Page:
The opinion of the court was delivered by: LEIBELL
The petitioner herein sued out a writ of habeas corpus on July 1, 1949 for a review of certain proceedings of the Bureau of Immigration and Naturalization which had resulted in the issuance of a warrant of deportation on December 16, 1948. Argument on the writ was had before me on July 19, 1948. Final briefs were filed thereon in September, 1949. The writ was dismissed for reasons stated in an opinion of this Court filed February 9, 1950, 90 F.Supp. 397. An order on the decision was entered on February 20, 1950. On the same day the petitioner filed a notice of appeal to the Court of Appeals, Second Circuit, and petitioner was admitted to bail by this Court pending the determination of the appeal.
Also on February 20, 1950, the Supreme Court of the United States rendered an opinion in Wong Yang Sung v. McGrath, 70 S. Ct. 445, 455, holding that the Administrative Procedure Act of June 11, 1946, 5 U.S.C.A. § 1001 et seq., was applicable to deportation proceedings and that such proceedings 'must conform to the requirements of the Administrative Procedure Act if resulting orders are to have validity'.
Thereafter, on March 2, 1950 the petitioner through an order to show cause, moved for permission to amend nunc pro tunc the original petition for a writ of habeas corpus by adding sub-paragraphs C, D and E to paragraph 15;
to reargue the writ; and to have the writ sustained. The grounds asserted in support of the motion were that the deportation proceeding was conducted by a Presiding Inspector who was not appointed in accordance with Section 11 of the Administrative Procedure Act and who conducted the proceedings as an examining inspector, performing mixed prosecutive and judicial or hearing functions, in violation of Section 5 of the Administrative Procedure Act.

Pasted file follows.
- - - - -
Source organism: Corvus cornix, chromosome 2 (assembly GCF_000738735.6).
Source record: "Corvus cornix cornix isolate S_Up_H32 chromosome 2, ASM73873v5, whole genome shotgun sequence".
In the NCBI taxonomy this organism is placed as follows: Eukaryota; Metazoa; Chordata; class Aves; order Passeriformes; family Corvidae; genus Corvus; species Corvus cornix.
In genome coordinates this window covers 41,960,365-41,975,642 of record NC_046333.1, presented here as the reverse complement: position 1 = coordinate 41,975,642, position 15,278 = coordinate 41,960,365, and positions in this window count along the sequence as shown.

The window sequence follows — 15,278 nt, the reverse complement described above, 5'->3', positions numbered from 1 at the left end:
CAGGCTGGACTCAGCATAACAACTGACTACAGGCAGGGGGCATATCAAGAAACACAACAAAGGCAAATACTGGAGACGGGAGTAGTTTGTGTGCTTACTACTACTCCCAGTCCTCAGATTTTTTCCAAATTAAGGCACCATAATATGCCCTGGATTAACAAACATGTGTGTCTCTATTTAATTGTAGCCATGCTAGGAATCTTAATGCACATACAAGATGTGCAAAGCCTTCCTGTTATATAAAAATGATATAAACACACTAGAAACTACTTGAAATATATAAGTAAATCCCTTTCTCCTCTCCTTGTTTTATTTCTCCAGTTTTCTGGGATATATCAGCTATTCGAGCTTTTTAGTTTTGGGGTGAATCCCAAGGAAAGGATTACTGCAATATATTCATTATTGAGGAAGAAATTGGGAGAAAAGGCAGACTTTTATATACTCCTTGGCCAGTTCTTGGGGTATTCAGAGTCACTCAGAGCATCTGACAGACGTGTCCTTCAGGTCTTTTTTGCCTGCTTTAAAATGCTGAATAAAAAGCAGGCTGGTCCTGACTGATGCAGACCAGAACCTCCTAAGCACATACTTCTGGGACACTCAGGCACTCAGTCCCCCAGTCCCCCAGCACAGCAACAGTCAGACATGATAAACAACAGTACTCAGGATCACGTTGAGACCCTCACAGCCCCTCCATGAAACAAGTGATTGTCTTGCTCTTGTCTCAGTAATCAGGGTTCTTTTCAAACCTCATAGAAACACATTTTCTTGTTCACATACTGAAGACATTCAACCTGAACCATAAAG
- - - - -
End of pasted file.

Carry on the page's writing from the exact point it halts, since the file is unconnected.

The Government opposed the motion contending that the filing of the notice of appeal barred the District Court from considering the motion and that the deportation proceeding in this case was initiated or commenced prior to the effective dates of the allegedly applicable sections of the Administrative Procedure Act,
and accordingly was specifically excepted from the provisions of that Act.
The petitioner brought on a second motion, on March 28, 1950, for an order permitting the relator to withdraw the notice of appeal filed February 20, 1950, and thus remove any jurisdictional question. The Government opposes that motion on the grounds that the District Court is without jurisdiction to entertain it; that the application to withdraw the notice of appeal is improper; and that the whole issue should be brought on by a petition for a new writ of habeas corpus.
The earlier rulings
that the filing of a notice of appeal deprived the District Court of authority to proceed any further in the matter, except in aid of the appeal or under Rule 60(a) relating to clerical mistakes, until it has received the mandate of the appellate court, have been modified by an amendment to Rule 73(a), F.R.C.P. which provides:- 'If an appeal has not been docketed, the parties, with the approval of the district court, may dismiss the appeal by stipulation filed in that court, or that court may dismiss the appeal upon motion and notice by the appellant.' No appeal has been 'docketed' and an application for leave to dismiss having been made, on notice, by the appellant, this Court has jurisdiction to entertain it.
The situation here presented is this'- After the February 9, 1950 decision of this Court in the habeas corpus proceedings, and before the record on appeal was docketed, in fact on the same day the notice of appeal was filed, a decision of the Supreme Court supervened which required an examination of its applicability to the facts in the instant case. Wong Yang Sung v. McGrath, 70 S. Ct. 445. In such circumstances it is proper that the United States Court of Appeals for this Circuit have a complete record available, so that it may review the matter in its entirety rather than piecemeal. A recent case in this Court presented a similar problem. In American-Hawaiian SS Co. v. United States (The Alaskan) D.C.S.D.N.Y., 85 F.Supp. 815, when after an appeal was docketed, the Court of Appeals denied a motion for a remand on the grounds of a supervening Supreme Court decision, but granted the movant leave to make application to the District Court to consider the merits of the application. A similar approach to the problem in the case at bar seems proper.